Summer means different things to different people. Long flat spells for East Coasters, prospective south swells for Californians, and plenty of free time for school kids. It also means a lot of great live music acts hop on buses and tour the nation, and every so often the surf and music worlds collide. The Surfing America Summer Surf Jam at Irvine’s Verizon Wirelesss Amphitheatre happens to be one of those events. With much of the proceeds benefiting the PacSun Surfing America USA Surf Team, we caught up with the Nick Hexum, lead singer of the Tour’s headlining act, 311, to get the inside scoop.
So how’d you guys get involved in Surfing America Summer Surf Jam?
We’ve just always been tied into a lot of modern sports and alliances with skating and other action sports. I particularly have been connected with the ocean for a long time so it seemed like a perfect fit.
How does it benefit Surfing America and Team USA?
We’re raising funds to promote youth surfing and the USA Surf Team. That’s such an important thing. Surfing is a type of thing that is such a positive and constructive use of energy that kids can have fun and be in the cool crowd without being into destructive things. I personally have a baby on the way, and I would encourage my kids to get into surfing. But it’s a spiritual thing, too. The water makes me feel like part of something bigger than myself…honestly more people should learn to love surfing.
So 311 grew up in Omaha, Nebraska, right? I’d imagine there’s not much surfing going on there.
No there isn’t, but I was fortunate enough to take summer trips every year to Hawaii and California and the Caribbean ,so I grew up visiting the ocean a couple times a year and learning that way. Also, we’ve been in L.A. for about 20 years so we’ve had a chance to be around surf culture and get in the water fairly often, but not as much as I’d like.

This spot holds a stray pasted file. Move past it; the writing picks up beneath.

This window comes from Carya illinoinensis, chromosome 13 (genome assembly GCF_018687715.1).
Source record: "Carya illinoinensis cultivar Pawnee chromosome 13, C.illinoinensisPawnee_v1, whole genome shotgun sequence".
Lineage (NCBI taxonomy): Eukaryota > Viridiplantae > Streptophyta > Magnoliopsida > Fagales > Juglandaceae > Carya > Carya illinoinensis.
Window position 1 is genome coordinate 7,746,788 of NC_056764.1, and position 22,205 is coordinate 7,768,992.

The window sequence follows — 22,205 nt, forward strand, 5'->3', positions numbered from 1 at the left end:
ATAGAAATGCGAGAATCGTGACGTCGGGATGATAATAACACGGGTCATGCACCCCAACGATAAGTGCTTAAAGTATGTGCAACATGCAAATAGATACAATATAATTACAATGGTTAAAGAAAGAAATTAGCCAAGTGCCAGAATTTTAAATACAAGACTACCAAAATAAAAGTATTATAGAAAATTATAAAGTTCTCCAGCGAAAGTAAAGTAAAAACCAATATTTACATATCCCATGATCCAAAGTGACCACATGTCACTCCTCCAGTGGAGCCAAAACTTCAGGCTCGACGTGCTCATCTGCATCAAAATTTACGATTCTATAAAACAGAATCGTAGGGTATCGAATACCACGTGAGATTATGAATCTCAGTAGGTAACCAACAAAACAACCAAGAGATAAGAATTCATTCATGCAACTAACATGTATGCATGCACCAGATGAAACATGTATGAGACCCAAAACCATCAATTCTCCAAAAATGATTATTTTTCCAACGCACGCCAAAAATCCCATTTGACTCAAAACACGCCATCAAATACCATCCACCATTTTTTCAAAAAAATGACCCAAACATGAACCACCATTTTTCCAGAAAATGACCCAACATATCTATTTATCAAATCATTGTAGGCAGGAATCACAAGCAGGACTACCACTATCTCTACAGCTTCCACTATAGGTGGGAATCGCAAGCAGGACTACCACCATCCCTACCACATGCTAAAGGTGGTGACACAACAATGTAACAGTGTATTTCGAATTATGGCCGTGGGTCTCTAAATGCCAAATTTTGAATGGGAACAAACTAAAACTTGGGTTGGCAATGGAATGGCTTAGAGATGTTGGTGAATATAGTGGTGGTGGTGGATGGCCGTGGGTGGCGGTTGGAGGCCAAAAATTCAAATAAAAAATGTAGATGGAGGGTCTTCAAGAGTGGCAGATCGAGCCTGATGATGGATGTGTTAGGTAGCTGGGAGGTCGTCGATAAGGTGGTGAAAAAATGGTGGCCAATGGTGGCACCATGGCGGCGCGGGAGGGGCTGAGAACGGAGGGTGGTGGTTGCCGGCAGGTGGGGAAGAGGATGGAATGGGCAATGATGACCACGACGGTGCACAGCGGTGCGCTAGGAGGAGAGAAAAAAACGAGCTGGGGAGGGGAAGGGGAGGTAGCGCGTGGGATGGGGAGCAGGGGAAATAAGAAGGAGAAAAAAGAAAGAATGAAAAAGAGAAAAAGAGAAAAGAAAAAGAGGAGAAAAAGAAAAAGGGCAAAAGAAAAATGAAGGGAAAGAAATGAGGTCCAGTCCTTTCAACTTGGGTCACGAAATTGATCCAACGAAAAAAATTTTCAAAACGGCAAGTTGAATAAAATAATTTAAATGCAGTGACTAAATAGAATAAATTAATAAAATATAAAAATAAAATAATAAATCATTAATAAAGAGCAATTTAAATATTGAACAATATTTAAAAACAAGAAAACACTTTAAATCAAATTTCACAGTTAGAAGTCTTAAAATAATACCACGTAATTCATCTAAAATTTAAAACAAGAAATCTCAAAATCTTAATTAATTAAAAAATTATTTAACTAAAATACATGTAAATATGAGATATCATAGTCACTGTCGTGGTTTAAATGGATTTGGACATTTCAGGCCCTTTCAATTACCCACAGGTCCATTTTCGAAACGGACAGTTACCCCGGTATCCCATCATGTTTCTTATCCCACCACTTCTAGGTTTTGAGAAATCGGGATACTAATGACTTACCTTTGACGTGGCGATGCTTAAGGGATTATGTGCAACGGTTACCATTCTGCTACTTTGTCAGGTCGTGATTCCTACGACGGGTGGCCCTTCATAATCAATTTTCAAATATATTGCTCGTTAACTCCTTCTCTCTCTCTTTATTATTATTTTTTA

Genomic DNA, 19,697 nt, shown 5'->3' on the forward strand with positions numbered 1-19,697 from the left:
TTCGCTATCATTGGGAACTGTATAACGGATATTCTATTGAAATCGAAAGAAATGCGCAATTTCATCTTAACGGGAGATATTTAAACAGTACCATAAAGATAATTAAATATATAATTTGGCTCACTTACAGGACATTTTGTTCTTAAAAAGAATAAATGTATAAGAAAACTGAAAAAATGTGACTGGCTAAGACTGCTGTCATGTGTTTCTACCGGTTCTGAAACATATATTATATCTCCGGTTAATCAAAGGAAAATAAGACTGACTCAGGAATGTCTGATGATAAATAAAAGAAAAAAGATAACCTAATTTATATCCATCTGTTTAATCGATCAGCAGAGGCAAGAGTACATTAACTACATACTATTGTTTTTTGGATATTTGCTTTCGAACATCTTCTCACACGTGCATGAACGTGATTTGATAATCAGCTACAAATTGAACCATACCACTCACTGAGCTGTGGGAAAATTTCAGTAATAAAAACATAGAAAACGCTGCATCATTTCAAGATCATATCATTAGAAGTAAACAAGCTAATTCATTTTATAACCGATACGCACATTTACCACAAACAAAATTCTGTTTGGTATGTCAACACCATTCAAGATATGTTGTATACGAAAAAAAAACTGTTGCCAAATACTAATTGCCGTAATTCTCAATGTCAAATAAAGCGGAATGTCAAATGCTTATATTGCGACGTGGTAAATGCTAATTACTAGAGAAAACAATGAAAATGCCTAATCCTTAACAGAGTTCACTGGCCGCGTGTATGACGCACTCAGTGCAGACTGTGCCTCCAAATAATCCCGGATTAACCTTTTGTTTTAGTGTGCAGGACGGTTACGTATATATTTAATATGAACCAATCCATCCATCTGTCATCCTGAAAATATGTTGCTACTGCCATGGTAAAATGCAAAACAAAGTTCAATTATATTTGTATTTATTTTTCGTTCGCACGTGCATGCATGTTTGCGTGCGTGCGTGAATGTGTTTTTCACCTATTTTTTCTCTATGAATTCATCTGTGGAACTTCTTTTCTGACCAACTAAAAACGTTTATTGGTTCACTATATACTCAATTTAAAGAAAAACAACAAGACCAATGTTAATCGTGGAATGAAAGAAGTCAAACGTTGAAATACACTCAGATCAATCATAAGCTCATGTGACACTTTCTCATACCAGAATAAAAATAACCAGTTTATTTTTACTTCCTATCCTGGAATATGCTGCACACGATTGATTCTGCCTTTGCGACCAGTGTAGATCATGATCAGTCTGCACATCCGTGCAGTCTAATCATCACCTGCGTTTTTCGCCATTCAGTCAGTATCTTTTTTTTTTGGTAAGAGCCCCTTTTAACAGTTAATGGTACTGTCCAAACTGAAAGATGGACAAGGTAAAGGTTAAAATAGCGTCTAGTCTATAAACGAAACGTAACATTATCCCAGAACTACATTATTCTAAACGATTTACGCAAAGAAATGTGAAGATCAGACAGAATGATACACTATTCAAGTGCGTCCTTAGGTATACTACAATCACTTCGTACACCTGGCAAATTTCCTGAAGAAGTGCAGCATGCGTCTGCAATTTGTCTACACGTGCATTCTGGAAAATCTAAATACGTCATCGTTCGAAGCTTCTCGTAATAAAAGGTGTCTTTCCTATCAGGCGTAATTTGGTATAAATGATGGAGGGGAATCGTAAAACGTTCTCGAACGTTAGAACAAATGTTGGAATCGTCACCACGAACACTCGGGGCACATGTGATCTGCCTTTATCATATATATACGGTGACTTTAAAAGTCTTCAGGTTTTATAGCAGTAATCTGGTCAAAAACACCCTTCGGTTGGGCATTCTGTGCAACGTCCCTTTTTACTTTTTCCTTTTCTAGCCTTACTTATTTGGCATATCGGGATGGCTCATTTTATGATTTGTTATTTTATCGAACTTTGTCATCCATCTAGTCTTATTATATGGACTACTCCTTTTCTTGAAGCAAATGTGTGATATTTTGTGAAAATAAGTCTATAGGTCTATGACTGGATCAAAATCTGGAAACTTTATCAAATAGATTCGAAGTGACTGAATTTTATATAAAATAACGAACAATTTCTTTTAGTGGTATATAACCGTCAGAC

So where would you say you learned to surf?
The place I learned was the jetty off of Venice with some skater friends of mine.
So did you guys grow up skating in Omaha?
Part of the punk rock experience was skating, and it was a perfect fit with our kind of music – doing things your own way. We’ve always been into doing things our own way.
I saw that one of your videos was directed by the Malloys at Crystal Cove. Do you spend much time with them?
Well, we haven’t done any shows with Jack Johnson for a while, but I think they did a kick ass job on that Amber video. We wanted to capture that California Surf vibe in it, and I have a lot of respect for them and the things they’ve done.
How’d you choose the acts for the Unity Tour with Ziggy Marley and The Expendables?
Our band is all about unity and people who have a more positive outlook in their music. The Unity Tour is about bringing all kinds of different people together. We pick bands that go along with that. We’ve had some great hip-hop like The Roots and Snoop Dog. Snoop talked about that a lot when he was on with us and Matisyahu and Ziggy… reggae tends to promote these positive vibes, and that we’re going for…
How has the Unity Tour gone thus far?
It’s been good. It’s flown by, and we have three shows left and has been an amazing way to spend the summer. I just feel lucky to do this every year; we started this with a band called OAR in 2003.
What’s your favorite song to play live?
I think what sets 311 apart is that we have high energy to our shows so the rocking songs like “Down” and “Beautiful Disaster” are really fun, but then there’s also “Amber” and others. I just love getting up there and letting off some steam.
If you have to choose one venue and two bands to play with for your final show, where do you play and with whom?
Our 311 Day show in New Orleans is an incredible thing to be a part of. People come from all over the world to enjoy our music. Honestly we don’t have openers and all the hardcore fans from all over the world are there, so I’d say that’s my favorite show.
Are there any more philanthropic events benefiting surfers on 311’s agenda?
I don’t know if we have anything planned right now, but I think the spirituality of surfing really fits with us, and we’ve had a long relationship with that community so there will be more stuff in the future.